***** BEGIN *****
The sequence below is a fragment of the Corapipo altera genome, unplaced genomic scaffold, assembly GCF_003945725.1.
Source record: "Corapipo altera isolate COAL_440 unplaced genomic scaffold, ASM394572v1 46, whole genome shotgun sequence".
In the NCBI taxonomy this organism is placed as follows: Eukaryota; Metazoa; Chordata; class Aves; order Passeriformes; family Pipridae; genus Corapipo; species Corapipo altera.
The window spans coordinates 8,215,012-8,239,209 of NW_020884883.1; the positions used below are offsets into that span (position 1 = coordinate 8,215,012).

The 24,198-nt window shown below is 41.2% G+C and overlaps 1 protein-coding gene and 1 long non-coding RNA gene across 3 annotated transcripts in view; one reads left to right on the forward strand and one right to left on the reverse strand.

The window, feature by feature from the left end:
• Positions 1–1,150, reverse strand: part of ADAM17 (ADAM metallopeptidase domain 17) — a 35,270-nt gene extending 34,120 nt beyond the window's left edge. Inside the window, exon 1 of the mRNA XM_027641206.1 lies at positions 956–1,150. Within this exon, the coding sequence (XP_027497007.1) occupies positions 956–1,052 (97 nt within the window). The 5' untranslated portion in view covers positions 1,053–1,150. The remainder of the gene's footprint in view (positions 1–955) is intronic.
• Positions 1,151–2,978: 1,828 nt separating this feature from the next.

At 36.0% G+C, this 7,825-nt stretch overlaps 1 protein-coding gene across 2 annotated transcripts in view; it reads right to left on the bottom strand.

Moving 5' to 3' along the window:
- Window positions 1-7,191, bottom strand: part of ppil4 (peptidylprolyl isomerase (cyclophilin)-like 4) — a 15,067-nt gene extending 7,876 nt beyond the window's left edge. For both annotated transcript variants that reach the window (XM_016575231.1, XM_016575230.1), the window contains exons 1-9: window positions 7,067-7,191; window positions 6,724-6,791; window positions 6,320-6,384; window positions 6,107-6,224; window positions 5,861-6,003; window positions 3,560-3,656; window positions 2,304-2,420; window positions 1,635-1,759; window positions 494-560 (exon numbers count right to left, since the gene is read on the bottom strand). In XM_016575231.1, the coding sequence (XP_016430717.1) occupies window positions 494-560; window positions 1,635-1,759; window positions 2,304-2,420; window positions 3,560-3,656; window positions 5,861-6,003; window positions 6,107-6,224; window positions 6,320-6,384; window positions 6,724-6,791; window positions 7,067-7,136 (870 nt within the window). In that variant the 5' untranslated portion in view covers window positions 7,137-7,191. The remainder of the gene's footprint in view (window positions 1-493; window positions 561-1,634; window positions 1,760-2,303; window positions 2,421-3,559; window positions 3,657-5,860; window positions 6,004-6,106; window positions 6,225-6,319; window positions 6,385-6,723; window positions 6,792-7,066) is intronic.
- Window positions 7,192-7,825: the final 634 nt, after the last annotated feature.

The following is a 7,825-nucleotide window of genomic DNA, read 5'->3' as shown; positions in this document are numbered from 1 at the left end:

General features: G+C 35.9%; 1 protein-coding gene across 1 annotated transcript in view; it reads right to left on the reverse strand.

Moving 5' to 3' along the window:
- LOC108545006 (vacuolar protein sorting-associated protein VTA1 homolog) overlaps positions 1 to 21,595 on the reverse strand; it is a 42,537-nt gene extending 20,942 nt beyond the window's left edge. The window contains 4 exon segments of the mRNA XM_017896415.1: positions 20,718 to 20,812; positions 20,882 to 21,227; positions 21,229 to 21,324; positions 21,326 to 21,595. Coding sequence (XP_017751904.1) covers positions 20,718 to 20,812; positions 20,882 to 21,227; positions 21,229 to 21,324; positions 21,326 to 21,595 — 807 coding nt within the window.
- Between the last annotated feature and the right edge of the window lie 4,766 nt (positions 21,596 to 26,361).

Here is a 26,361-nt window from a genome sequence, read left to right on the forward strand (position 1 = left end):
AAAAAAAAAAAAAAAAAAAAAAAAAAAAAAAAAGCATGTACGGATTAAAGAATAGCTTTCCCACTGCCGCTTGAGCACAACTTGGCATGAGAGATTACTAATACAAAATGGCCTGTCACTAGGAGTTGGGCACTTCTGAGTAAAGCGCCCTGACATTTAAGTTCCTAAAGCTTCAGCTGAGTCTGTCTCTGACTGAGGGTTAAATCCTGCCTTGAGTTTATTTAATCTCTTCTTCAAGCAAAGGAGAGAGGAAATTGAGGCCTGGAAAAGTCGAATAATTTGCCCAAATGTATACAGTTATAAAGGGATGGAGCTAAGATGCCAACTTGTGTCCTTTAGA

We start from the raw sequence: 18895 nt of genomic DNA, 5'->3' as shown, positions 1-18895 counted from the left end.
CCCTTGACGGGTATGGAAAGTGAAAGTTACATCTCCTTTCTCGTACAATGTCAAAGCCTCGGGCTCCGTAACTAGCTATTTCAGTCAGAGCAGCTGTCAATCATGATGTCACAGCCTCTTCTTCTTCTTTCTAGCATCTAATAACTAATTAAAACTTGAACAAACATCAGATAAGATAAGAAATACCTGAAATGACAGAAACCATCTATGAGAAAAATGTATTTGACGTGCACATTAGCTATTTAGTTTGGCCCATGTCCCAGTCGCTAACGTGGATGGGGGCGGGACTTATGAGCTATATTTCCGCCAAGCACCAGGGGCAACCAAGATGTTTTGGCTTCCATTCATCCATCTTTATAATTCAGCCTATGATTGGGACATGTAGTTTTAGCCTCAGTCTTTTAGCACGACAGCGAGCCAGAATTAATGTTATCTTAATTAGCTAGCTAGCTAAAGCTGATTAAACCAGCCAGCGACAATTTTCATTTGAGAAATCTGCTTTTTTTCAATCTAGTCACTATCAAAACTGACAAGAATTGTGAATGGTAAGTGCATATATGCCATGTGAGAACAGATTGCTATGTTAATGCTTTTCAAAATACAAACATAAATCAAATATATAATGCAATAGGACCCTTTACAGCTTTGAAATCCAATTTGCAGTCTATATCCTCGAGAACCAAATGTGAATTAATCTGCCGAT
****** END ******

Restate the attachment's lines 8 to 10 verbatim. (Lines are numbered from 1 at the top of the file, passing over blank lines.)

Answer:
• Positions 1,151–2,978: 1,828 nt separating this feature from the next.

At 36.0% G+C, this 7,825-nt stretch overlaps 1 protein-coding gene across 2 annotated transcripts in view; it reads right to left on the bottom strand.

Moving 5' to 3' along the window: